The Company You Built Isn’t Performing Well

What Steps Can You Take Now To Make An Immediate Impact

Building a small business can be a lot of fun. But if it doesn’t perform, you can wind up with all sorts of problems. 

The fact of the matter is that most companies wind up failing. This is because they either bootstrap, or start with too little money, get their pricing wrong, are overly optimistic about sales, or don’t recognize their weaknesses. 

The good news is that all of these things are growing pains. But, unfortunately, they affect the vast majority of companies – even those with ample VC funding. 

If you’ve built a company, but it isn’t performing, take a look at the following ideas. 

Change How You Approach Your Business

When your business isn’t doing what you want it to do, it can make you feel overly negative. You worry whether it’ll ever perform in the way you intend. 

Unfortunately, this negative inner voice can hold you back. Having your mind tell you that you’re going to fail every five minutes actually can become a self-fulfilling prophecy. 

Try to change the way you approach your business. If you need to, speak to a business transformation consultant. Give yourself a positive, flexible mindset and never assume that your company has to succeed. Go with the flow. 

Re-Focus On Your Clients

If you have existing clients, focus on them as much as you can. Often, they are your best asset. If you can convince them that you offer the best service in your industry, they will share the news with the people around them. This can increase the referral traffic, allowing you to keep clients coming through the door. 

Better Organize Your Business

Business owners can sometimes overlook the organization of their businesses which leads to lost time, money, and reputation. However, streamlining everything brings a host of intangible benefits, including reducing the amount of stress in your life. 

Take Steps to Improve Your Cash Flow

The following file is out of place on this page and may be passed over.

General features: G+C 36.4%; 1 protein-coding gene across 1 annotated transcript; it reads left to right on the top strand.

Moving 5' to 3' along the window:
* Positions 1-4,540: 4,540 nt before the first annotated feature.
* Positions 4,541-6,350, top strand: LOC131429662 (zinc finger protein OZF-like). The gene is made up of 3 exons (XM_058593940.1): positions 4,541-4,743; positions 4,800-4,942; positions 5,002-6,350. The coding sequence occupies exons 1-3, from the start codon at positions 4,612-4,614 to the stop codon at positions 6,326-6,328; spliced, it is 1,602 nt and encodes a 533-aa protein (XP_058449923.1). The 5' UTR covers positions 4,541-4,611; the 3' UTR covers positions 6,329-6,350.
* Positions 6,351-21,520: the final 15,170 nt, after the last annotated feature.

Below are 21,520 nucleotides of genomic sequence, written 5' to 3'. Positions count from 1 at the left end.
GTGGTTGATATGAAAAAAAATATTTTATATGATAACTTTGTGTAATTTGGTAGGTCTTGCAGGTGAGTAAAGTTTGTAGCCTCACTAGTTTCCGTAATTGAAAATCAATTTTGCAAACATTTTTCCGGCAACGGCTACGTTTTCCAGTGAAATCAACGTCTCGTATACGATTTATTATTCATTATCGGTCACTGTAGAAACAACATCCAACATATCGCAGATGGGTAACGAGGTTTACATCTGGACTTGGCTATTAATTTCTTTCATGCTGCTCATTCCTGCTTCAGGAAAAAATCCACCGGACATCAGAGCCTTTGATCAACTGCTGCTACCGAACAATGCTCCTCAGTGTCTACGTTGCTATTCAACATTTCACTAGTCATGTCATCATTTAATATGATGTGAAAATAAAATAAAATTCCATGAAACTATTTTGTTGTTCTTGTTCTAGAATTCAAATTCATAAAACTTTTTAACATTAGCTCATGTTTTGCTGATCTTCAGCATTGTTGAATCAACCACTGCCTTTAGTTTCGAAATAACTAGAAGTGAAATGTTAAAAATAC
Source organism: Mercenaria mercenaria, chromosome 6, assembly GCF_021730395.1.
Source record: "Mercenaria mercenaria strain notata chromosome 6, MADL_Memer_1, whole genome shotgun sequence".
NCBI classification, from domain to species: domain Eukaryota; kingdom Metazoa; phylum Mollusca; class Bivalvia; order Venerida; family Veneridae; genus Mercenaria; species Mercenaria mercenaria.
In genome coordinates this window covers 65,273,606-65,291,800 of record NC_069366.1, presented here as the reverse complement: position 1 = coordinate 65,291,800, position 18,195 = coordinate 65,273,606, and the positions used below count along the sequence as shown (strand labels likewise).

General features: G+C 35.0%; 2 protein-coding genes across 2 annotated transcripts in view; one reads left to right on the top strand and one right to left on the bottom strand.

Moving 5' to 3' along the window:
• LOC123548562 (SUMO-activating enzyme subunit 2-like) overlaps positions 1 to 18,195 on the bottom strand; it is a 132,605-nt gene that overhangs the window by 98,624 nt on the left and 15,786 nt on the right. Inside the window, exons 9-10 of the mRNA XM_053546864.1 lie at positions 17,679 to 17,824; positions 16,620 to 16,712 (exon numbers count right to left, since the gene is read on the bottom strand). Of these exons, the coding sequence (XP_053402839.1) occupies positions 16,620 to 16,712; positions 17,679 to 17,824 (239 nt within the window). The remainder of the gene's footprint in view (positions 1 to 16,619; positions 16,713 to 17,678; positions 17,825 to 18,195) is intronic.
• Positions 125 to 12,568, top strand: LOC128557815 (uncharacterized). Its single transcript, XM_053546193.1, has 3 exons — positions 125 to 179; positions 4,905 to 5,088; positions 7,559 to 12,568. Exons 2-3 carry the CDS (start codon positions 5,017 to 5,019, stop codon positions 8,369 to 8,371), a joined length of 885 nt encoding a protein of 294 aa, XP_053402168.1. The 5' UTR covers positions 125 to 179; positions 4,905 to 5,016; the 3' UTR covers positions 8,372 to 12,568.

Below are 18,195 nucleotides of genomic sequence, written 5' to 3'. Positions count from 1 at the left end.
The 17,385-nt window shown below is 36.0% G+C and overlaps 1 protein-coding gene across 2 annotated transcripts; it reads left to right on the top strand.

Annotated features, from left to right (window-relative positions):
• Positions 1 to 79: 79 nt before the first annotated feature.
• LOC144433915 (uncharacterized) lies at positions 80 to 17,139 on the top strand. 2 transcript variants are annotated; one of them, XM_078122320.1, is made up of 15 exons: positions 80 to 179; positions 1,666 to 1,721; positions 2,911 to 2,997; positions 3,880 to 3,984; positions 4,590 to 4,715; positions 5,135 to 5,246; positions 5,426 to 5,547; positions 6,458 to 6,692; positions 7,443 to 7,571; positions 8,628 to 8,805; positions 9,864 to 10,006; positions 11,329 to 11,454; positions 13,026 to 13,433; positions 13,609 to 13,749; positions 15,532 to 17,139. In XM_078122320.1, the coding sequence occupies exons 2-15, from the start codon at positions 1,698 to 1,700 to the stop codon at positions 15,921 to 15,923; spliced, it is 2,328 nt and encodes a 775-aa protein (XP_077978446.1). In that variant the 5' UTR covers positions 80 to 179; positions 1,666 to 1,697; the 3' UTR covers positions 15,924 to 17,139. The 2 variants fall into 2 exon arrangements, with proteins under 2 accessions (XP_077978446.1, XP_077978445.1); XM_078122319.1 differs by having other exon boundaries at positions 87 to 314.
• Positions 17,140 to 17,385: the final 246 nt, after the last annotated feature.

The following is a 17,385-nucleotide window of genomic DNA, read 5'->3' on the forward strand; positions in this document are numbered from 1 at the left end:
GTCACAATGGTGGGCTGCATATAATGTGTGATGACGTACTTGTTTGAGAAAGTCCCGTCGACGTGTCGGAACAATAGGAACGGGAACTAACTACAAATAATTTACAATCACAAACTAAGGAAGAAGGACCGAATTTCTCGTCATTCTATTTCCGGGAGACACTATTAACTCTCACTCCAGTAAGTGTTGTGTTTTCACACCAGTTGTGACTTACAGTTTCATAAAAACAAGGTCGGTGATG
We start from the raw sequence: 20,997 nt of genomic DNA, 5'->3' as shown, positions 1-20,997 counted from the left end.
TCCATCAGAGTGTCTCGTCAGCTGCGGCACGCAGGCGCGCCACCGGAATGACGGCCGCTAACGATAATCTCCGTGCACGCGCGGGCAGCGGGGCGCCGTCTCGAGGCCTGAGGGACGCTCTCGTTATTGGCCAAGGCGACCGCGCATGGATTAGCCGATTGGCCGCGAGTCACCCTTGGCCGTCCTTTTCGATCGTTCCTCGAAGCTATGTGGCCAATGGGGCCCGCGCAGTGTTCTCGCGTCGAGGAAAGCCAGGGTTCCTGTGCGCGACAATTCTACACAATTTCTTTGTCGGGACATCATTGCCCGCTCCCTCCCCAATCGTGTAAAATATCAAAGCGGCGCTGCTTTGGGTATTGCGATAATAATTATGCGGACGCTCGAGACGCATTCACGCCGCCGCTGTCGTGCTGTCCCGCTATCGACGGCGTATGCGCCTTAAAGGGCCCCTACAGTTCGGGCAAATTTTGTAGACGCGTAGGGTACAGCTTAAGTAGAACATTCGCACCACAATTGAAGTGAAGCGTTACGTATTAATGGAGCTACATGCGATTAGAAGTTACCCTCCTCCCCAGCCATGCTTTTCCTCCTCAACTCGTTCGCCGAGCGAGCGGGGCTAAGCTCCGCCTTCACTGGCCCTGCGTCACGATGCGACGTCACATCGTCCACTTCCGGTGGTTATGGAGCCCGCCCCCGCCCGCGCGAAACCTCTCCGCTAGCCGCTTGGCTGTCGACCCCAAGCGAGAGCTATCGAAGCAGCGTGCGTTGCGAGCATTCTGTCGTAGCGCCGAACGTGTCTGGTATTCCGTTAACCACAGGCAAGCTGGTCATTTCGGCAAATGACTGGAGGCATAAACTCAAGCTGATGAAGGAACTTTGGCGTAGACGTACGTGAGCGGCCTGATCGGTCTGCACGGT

Around four out of five small businesses face cash flow issues at some point in their lives. That’s because they don’t plot out when money is coming in or going out. 

If you can, create a cash flow forecast. This will allow you to see your long-term performance and when sales are likely to occur. This way, you can plot out how much cash you are likely to have on hand at any given moment. 

Yes – plotting out your cash flow trajectory is a tedious process. But if you can do it properly, you won’t end up in a situation where you are out of money, wondering how you will pay staff wages. 

Cut Unnecessary Costs

Small businesses can get into a habit of accumulating unnecessary costs. If you can, trim off any excess and focus on the areas you need to spend money on to keep your company alive. Do you have to travel as much, for instance? Can you renegotiate your rent? Changes like these don’t usually have a material impact on the long-run performance of your brand, and they can help it function better in the short term.

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Todd Smekens

Journalist, consultant, publisher, and servant-leader with a passion for truth-seeking. Enjoy motorcycling, meditation, and spending quality time with my daughter and rescue hound. Spiritually-centered first and foremost. Lived in multiple states within the USA and frequent traveler to the mountains.

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